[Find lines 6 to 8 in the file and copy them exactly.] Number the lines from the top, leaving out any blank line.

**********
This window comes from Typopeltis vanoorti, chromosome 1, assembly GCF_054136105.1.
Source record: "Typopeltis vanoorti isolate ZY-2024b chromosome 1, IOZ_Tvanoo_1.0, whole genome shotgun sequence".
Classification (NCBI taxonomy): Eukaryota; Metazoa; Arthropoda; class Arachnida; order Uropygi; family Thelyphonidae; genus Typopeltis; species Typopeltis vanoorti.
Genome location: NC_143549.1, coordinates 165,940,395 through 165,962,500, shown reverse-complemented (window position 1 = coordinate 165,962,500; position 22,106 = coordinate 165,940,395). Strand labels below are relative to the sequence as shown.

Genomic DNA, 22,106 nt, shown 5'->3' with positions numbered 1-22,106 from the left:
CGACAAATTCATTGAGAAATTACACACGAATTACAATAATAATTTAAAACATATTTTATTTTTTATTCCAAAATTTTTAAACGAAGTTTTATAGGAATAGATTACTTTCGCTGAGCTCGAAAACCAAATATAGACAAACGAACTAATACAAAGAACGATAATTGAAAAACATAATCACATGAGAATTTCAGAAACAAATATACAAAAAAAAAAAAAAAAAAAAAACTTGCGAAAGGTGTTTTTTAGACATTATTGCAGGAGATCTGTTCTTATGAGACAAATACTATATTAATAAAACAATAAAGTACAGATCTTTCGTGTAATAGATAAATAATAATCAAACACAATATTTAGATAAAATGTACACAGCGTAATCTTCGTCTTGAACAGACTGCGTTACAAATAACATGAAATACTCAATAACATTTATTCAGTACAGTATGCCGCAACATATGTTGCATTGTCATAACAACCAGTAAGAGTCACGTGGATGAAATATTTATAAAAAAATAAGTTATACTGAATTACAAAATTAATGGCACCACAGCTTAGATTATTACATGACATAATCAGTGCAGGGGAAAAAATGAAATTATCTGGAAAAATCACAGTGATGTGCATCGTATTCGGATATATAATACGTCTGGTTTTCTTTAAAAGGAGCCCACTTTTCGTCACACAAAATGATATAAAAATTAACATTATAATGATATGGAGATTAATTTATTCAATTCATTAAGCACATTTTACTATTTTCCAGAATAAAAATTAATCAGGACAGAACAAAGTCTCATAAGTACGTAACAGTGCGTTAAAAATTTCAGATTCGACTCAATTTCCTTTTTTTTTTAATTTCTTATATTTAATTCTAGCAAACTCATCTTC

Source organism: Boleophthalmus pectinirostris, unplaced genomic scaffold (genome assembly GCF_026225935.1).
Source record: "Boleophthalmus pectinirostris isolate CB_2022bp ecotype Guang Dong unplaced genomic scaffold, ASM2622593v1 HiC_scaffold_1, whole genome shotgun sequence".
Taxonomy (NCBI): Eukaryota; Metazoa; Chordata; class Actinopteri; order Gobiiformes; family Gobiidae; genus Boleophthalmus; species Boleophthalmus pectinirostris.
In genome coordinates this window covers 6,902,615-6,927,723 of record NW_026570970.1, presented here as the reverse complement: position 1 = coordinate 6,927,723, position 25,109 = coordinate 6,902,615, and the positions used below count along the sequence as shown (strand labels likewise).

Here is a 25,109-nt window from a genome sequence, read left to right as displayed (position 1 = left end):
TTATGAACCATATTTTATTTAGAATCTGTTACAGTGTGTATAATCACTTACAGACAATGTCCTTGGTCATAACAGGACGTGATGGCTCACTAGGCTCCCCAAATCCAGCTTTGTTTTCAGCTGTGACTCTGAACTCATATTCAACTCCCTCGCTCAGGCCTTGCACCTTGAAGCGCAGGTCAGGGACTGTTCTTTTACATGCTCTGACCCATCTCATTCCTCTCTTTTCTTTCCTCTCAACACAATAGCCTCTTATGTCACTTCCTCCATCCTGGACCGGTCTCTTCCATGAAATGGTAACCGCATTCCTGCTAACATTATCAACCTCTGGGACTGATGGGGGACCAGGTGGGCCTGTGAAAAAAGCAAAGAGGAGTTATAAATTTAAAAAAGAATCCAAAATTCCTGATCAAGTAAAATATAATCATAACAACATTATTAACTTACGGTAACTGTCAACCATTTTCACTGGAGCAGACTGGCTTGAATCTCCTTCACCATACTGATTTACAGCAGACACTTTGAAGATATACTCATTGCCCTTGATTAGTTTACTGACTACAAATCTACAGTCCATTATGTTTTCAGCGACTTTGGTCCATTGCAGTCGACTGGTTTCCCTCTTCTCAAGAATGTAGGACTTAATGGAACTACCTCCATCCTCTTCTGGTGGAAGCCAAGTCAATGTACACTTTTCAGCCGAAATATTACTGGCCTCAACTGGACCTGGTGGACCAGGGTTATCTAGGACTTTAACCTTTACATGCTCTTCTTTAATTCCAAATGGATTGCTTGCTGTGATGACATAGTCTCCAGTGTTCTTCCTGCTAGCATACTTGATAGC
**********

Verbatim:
CGACAAATTCATTGAGAAATTACACACGAATTACAATAATAATTTAAAACATATTTTATTTTTTATTCCAAAATTTTTAAACGAAGTTTTATAGGAATAGATTACTTTCGCTGAGCTCGAAAACCAAATATAGACAAACGAACTAATACAAAGAACGATAATTGAAAAACATAATCACATGAGAATTTCAGAAACAAATATACAAAAAAAAAAAAAAAAAAAAAACTTGCGAAAGGTGTTTTTTAGACATTATTGCAGGAGATCTGTTCTTATGAGACAAATACTATATTAATAAAACAATAAAGTACAGATCTTTCGTGTAATAGATAAATAATAATCAAACACAATATTTAGATAAAATGTACACAGCGTAATCTTCGTCTTGAACAGACTGCGTTACAAATAACATGAAATACTCAATAACATTTATTCAGTACAGTATGCCGCAACATATGTTGCATTGTCATAACAACCAGTAAGAGTCACGTGGATGAAATATTTATAAAAAAATAAGTTATACTGAATTACAAAATTAATGGCACCACAGCTTAGATTATTACATGACATAATCAGTGCAGGGGAAAAAATGAAATTATCTGGAAAAATCACAGTGATGTGCATCGTATTCGGATATATAATACGTCTGGTTTTCTTTAAAAGGAGCCCACTTTTCGTCACACAAAATGATATAAAAATTAACATTATAATGATATGGAGATTAATTTATTCAATTCATTAAGCACATTTTACTATTTTCCAGAATAAAAATTAATCAGGACAGAACAAAGTCTCATAAGTACGTAACAGTGCGTTAAAAATTTCAGATTCGACTCAATTTCCTTTTTTTTTTAATTTCTTATATTTAATTCTAGCAAACTCATCTTC

Source organism: Boleophthalmus pectinirostris, unplaced genomic scaffold (genome assembly GCF_026225935.1).
Source record: "Boleophthalmus pectinirostris isolate CB_2022bp ecotype Guang Dong unplaced genomic scaffold, ASM2622593v1 HiC_scaffold_1, whole genome shotgun sequence".